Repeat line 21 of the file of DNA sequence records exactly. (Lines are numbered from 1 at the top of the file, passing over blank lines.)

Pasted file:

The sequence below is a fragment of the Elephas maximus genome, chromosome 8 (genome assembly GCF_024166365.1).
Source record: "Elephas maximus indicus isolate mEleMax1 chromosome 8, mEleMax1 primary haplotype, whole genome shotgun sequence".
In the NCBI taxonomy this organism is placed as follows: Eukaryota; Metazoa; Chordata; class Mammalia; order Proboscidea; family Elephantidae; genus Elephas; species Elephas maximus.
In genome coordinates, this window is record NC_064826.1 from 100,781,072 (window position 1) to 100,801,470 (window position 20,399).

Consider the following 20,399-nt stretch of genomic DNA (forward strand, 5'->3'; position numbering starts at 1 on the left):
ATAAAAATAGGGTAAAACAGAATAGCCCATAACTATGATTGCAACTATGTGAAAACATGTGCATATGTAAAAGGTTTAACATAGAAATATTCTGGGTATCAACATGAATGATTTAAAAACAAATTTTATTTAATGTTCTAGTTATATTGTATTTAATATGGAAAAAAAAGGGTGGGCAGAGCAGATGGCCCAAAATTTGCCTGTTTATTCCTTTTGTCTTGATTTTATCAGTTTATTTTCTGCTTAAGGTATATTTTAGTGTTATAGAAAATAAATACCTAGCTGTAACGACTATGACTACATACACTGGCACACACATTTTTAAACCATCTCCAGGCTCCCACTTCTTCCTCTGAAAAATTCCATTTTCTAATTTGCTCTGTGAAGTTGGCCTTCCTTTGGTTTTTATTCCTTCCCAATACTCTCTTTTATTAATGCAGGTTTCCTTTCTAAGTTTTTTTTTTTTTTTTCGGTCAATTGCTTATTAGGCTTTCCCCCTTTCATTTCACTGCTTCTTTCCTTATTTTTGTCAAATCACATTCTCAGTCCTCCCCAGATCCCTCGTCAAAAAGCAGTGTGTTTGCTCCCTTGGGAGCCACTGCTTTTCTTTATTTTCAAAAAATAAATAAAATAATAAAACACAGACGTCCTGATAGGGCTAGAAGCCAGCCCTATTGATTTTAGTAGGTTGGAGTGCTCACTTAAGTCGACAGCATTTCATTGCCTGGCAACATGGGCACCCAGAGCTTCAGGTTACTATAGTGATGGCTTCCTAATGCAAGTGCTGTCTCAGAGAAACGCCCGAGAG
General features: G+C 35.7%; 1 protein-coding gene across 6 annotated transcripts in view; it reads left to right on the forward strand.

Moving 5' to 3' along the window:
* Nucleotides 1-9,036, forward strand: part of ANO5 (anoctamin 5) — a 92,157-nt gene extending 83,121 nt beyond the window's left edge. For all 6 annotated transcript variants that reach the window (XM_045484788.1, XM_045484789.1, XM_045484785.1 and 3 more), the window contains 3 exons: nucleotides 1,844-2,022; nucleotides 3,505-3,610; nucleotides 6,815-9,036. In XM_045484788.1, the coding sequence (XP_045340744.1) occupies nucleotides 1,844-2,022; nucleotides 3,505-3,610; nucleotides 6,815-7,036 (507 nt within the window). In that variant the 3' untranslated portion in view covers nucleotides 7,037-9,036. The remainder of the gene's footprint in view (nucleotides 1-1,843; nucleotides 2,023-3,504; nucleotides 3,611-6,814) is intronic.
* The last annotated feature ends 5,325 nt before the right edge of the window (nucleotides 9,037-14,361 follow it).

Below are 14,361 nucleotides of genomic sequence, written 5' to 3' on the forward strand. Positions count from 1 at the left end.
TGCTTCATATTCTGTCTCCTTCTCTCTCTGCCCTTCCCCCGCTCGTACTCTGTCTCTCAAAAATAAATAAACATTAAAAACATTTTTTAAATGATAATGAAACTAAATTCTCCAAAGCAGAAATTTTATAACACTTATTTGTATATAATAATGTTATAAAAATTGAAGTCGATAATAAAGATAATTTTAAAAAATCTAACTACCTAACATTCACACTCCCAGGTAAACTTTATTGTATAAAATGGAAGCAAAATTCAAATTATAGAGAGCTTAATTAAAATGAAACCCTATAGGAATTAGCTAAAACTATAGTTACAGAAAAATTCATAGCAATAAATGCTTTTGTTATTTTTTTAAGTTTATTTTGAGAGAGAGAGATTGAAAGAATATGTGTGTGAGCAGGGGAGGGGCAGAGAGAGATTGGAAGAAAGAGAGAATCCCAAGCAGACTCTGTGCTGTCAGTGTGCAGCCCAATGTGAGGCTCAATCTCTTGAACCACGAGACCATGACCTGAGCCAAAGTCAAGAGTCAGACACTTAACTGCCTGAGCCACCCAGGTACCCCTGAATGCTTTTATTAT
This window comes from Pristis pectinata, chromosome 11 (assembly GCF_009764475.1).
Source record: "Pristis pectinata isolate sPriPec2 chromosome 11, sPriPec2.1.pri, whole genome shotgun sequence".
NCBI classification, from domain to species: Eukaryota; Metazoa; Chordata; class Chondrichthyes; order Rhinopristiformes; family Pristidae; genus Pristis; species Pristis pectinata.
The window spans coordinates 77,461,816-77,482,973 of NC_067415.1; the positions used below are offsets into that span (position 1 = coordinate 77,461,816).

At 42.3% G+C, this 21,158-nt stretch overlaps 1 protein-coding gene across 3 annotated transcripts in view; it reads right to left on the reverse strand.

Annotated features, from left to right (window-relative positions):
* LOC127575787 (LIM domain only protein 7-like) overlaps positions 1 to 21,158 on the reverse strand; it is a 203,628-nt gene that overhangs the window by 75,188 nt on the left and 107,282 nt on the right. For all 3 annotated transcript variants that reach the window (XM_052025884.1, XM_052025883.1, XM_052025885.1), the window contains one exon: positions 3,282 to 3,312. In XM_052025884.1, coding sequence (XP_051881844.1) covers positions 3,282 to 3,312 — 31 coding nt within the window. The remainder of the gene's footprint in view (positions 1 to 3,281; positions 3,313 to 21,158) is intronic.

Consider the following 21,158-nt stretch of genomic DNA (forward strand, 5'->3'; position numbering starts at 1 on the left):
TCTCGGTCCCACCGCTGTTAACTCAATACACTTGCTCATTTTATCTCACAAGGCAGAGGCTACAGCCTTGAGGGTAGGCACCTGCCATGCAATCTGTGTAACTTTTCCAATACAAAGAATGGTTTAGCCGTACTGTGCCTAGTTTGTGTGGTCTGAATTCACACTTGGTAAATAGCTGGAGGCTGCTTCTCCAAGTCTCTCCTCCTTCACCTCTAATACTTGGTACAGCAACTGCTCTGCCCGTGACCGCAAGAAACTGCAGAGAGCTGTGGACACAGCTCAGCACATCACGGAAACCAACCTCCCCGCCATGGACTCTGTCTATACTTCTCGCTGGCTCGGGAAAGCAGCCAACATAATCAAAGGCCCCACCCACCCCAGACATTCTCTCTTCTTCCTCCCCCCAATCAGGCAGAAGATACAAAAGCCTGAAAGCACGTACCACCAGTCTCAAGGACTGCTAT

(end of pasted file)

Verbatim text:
TCTCGGTCCCACCGCTGTTAACTCAATACACTTGCTCATTTTATCTCACAAGGCAGAGGCTACAGCCTTGAGGGTAGGCACCTGCCATGCAATCTGTGTAACTTTTCCAATACAAAGAATGGTTTAGCCGTACTGTGCCTAGTTTGTGTGGTCTGAATTCACACTTGGTAAATAGCTGGAGGCTGCTTCTCCAAGTCTCTCCTCCTTCACCTCTAATACTTGGTACAGCAACTGCTCTGCCCGTGACCGCAAGAAACTGCAGAGAGCTGTGGACACAGCTCAGCACATCACGGAAACCAACCTCCCCGCCATGGACTCTGTCTATACTTCTCGCTGGCTCGGGAAAGCAGCCAACATAATCAAAGGCCCCACCCACCCCAGACATTCTCTCTTCTTCCTCCCCCCAATCAGGCAGAAGATACAAAAGCCTGAAAGCACGTACCACCAGTCTCAAGGACTGCTAT